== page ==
In our age of marketing, self-promotion and influencers, even Mother Nature has to get in on the act. Hence, the proliferation of news stories, weather forecasts and, most notably, social media posts using the term “polar vortex”, which popped up in early 2014 to describe the cold wave that brought freezing winds and record cold temperatures to North America—and may have also caused worse-than-usual winter storms in Europe.
Though it does sound like a buzzword or product name conjured up by a bunch of Madison Avenue-creatives sitting around a conference table, the moniker is actually the perfect definition of this weather phenomenon. Polar, as we all know, means, “relating to the North or South poles,” which to all of us would imply cold. Vortex is defined as “a mass of whirling fluid or air,” which in this case means the latter—wind. So that means a polar vortex is a mass of low pressure and cold air that blows in circling around the Polar Regions.
Contrary to what a lot of folks think, the polar vortex isn’t something new just because we hear it all the time now. According to the National Oceanic and Atmospheric Administration (NOAA), “the term first appeared in an 1853 issue of E. Littell's ‘Living Age.’"
Since then, meteorologists have blamed this weather pattern for some of the most extreme cold snaps the US and Canada have ever seen, including the “Great Arctic Outbreak” of 1899 that killed over 100 people, decimated crops and, also according to NOAA, even “heavily damaged buildings and infrastructure across much of the country.” Other newsworthy vortex events occurred in 1936, 1970, 1977, 1983, 1989, 1996 and the aforementioned 2014, as well as in 2019.
Though it may seem like it appears and disappears once every couple of years or so, the polar vortex isn’t just created on the coldest days of the year and then ceases to exist. It hangs out up or down in the arctic regions year-round, swirling around counter-clockwise miles high in the sky. In the summer, it stays closer to the poles, but during winter it drifts further away—but it’s usually kept within the Polar Regions by the polar jet streams, which run across the bottom of the vortex.
Let’s focus on the northern hemisphere because the polar vortex by the South Pole is more stable due to less land masses around it that can cause fluctuations in its movement. So up north, there’s a jet stream moving at nearly 300 miles per hour, 30,00 feet in the air that is powered by the difference in temperature between the cold air above it at the North Pole and the warmer air below it closer to the equator. It whips around the globe and acts as a fence to keep frigid polar air in place.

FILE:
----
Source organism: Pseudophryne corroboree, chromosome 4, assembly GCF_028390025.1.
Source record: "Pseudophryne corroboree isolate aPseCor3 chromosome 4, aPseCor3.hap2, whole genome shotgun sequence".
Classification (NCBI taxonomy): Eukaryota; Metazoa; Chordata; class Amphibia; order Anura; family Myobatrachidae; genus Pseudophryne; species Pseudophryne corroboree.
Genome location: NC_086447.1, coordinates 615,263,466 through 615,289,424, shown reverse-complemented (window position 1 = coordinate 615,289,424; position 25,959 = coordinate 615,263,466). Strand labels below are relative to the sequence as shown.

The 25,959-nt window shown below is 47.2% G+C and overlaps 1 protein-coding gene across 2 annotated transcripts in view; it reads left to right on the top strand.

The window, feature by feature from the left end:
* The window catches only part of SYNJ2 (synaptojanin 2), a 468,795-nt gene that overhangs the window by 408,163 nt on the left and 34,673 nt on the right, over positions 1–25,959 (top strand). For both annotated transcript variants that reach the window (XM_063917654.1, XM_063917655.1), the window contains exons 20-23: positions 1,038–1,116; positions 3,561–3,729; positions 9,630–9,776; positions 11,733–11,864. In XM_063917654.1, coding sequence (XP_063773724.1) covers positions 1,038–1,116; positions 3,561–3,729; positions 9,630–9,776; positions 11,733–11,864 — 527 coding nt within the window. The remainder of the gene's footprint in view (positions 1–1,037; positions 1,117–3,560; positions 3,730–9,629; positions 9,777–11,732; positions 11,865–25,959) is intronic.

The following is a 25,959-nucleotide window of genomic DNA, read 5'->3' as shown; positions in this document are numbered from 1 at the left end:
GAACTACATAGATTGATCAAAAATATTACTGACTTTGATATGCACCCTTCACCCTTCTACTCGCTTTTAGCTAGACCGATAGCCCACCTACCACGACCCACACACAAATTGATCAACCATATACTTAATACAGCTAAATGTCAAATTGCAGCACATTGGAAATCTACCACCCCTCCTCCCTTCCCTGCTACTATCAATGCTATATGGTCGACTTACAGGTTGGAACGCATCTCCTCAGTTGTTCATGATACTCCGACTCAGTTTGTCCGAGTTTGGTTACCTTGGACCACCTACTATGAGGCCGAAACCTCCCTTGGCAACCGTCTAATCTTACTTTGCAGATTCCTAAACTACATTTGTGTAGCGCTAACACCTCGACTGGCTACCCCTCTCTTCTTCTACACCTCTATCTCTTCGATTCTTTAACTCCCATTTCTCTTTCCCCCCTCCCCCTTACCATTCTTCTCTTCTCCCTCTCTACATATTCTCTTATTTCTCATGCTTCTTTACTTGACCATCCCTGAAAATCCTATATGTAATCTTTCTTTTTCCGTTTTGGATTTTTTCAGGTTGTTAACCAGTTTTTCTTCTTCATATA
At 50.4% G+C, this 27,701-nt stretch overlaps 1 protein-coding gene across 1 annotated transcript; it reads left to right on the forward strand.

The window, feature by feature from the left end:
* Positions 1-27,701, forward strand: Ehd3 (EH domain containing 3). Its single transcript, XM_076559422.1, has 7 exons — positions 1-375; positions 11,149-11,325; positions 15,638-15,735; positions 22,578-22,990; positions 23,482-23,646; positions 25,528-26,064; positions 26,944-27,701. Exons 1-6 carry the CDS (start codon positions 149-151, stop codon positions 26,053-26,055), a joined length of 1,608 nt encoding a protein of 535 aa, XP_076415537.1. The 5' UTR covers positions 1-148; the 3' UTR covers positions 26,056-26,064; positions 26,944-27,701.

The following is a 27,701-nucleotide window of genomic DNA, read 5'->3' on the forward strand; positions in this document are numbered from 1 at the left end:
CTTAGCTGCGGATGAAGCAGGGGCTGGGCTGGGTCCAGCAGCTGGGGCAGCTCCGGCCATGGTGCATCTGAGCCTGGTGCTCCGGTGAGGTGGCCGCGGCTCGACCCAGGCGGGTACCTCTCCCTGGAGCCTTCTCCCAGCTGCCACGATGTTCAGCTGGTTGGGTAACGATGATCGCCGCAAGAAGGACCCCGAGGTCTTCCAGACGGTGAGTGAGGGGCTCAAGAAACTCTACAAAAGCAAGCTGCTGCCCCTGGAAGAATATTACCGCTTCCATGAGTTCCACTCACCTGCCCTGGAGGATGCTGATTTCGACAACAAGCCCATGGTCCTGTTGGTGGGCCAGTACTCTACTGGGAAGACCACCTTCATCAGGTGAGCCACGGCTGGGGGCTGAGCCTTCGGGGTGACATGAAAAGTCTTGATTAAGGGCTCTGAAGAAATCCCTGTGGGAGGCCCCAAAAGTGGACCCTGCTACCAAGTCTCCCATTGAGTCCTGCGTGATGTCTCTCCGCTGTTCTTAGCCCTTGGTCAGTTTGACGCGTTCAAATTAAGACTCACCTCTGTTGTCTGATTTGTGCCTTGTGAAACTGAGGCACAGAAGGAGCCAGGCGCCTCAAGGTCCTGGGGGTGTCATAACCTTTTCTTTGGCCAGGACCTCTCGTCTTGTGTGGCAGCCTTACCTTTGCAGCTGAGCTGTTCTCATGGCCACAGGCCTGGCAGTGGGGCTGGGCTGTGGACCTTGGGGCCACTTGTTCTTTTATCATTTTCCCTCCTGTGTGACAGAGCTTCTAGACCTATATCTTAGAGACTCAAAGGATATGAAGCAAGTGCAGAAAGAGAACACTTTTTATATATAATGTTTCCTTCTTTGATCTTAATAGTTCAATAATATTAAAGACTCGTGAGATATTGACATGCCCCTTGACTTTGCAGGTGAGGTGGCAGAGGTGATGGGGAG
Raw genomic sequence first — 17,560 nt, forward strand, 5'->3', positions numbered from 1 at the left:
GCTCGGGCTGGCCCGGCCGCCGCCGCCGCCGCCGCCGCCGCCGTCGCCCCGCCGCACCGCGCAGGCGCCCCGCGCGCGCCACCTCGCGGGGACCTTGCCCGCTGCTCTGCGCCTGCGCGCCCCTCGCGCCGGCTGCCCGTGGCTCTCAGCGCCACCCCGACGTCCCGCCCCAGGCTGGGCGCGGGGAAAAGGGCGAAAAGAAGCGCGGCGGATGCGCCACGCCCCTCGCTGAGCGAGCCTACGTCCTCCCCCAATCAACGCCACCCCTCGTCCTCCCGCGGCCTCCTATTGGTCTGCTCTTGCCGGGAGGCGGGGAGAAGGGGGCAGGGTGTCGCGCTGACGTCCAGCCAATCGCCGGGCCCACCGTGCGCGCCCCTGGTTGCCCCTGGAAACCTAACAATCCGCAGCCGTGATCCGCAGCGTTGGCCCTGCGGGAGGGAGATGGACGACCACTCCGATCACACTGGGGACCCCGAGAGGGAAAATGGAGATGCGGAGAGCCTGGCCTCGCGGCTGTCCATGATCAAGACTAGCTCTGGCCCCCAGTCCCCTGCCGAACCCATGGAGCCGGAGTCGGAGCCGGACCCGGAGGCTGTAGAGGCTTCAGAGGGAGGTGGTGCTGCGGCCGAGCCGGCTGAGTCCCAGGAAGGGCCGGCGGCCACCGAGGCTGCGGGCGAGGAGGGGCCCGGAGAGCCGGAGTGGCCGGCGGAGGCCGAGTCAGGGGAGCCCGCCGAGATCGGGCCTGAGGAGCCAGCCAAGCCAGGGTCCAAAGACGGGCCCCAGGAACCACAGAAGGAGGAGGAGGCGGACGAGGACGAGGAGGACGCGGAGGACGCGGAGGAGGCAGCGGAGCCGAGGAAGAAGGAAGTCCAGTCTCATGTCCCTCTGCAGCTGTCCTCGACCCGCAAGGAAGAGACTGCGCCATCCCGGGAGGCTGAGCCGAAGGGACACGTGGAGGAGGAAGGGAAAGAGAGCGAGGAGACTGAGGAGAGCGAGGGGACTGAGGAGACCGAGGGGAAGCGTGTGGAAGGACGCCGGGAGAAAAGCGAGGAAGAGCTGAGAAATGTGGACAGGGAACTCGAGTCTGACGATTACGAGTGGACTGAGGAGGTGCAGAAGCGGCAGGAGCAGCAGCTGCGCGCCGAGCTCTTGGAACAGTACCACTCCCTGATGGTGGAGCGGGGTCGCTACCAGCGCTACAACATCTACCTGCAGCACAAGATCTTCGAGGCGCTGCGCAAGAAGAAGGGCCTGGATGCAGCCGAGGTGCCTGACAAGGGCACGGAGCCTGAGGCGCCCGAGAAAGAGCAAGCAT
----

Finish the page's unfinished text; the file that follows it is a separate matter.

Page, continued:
But when this counter-clockwise (it goes clockwise around the South Pole) jet stream loses steam due to warm air pushing up from the south, the warm air (which is lighter) displaces the cold air (which is heavier). Looking for a place to go, the displaced cold air—known as a daughter vortex—goes south to where the warm air came from—places like Canada and the Midwest and Northeast in USA that often feel the brunt of a polar vortex. This event usually lasts a week or so before the jet stream stabilizes and temperatures return to normal for the season.
We can all agree we’ve been hearing a lot more about polar vortexes in recent years. But is that due to climate change or just the proliferation of tweets about it?” Pretty straightforward question, but the answer isn’t so cut and dry. An article in Stanford Earth from the university’s School Of Earth, Energy & Environmental Sciences stated, “for the last 20 years or so, the polar vortex has been very, very disturbed in the middle of winter.”
This could be because the destruction of the ozone layer by human-emitted greenhouse gases has actually made the polar stratosphere—the upper atmosphere that includes the ozone layer—cooler. Meanwhile, according to NASA, what we refer to as global warming has seen the lower atmosphere temperature rise “0.6 to 0.9 degrees Celsius (1.1 to 1.6° F) between 1906 and 2005, and the rate of temperature increase has nearly doubled in the last 50 years.”
The bigger difference in cold air up high and warm air down low means we could be in for more polar vortex events in the future. There’s also research that shows that the global warming-caused disappearance of ice from the Arctic Ocean causes the polar vortex to wobble, creating more chances for frigid air to escape south and stay longer given the unstable jet stream.
This last hypothesis is backed up by joint research study from Rutgers University and the University of Wisconsin-Madison, which finds that the warming trend at the poles called Arctic amplification—they’re heating up “at least twice as fast” as the rest of the planet—can cause weather patterns to persist, which means the “cold spells” and “storminess” that come with a polar vortex will become more “persistent.”
Because of that, it is important to be always be prepared for the worst Mother Nature has to offer no matter what the folks on Twitter call it.
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